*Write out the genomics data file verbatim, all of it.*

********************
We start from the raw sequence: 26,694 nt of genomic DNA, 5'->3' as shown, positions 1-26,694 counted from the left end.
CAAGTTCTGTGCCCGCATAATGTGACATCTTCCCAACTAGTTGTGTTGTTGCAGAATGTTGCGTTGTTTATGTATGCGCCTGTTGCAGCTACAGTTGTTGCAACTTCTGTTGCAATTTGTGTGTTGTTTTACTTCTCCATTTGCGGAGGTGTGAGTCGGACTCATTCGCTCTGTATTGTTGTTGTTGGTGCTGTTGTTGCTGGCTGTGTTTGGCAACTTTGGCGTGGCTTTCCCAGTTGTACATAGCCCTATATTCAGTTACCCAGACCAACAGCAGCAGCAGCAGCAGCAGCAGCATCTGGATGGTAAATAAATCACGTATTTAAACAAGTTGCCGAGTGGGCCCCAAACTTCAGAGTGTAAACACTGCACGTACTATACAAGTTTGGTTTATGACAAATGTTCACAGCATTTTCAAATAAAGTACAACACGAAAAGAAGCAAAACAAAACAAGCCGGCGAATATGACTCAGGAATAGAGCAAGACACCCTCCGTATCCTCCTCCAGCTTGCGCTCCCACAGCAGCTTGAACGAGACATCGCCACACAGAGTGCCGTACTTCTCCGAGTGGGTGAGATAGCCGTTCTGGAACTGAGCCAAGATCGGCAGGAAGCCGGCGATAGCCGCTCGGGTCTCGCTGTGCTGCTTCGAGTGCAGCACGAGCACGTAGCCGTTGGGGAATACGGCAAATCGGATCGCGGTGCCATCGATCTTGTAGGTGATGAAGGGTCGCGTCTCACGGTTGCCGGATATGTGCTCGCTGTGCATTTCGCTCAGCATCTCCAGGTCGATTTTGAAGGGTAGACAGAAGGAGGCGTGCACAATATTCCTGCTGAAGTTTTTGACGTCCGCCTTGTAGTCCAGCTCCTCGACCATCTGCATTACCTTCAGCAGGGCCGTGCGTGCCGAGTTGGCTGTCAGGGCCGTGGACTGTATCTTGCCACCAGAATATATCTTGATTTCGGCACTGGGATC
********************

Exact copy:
We start from the raw sequence: 26,694 nt of genomic DNA, 5'->3' as shown, positions 1-26,694 counted from the left end.
CAAGTTCTGTGCCCGCATAATGTGACATCTTCCCAACTAGTTGTGTTGTTGCAGAATGTTGCGTTGTTTATGTATGCGCCTGTTGCAGCTACAGTTGTTGCAACTTCTGTTGCAATTTGTGTGTTGTTTTACTTCTCCATTTGCGGAGGTGTGAGTCGGACTCATTCGCTCTGTATTGTTGTTGTTGGTGCTGTTGTTGCTGGCTGTGTTTGGCAACTTTGGCGTGGCTTTCCCAGTTGTACATAGCCCTATATTCAGTTACCCAGACCAACAGCAGCAGCAGCAGCAGCAGCAGCATCTGGATGGTAAATAAATCACGTATTTAAACAAGTTGCCGAGTGGGCCCCAAACTTCAGAGTGTAAACACTGCACGTACTATACAAGTTTGGTTTATGACAAATGTTCACAGCATTTTCAAATAAAGTACAACACGAAAAGAAGCAAAACAAAACAAGCCGGCGAATATGACTCAGGAATAGAGCAAGACACCCTCCGTATCCTCCTCCAGCTTGCGCTCCCACAGCAGCTTGAACGAGACATCGCCACACAGAGTGCCGTACTTCTCCGAGTGGGTGAGATAGCCGTTCTGGAACTGAGCCAAGATCGGCAGGAAGCCGGCGATAGCCGCTCGGGTCTCGCTGTGCTGCTTCGAGTGCAGCACGAGCACGTAGCCGTTGGGGAATACGGCAAATCGGATCGCGGTGCCATCGATCTTGTAGGTGATGAAGGGTCGCGTCTCACGGTTGCCGGATATGTGCTCGCTGTGCATTTCGCTCAGCATCTCCAGGTCGATTTTGAAGGGTAGACAGAAGGAGGCGTGCACAATATTCCTGCTGAAGTTTTTGACGTCCGCCTTGTAGTCCAGCTCCTCGACCATCTGCATTACCTTCAGCAGGGCCGTGCGTGCCGAGTTGGCTGTCAGGGCCGTGGACTGTATCTTGCCACCAGAATATATCTTGATTTCGGCACTGGGATC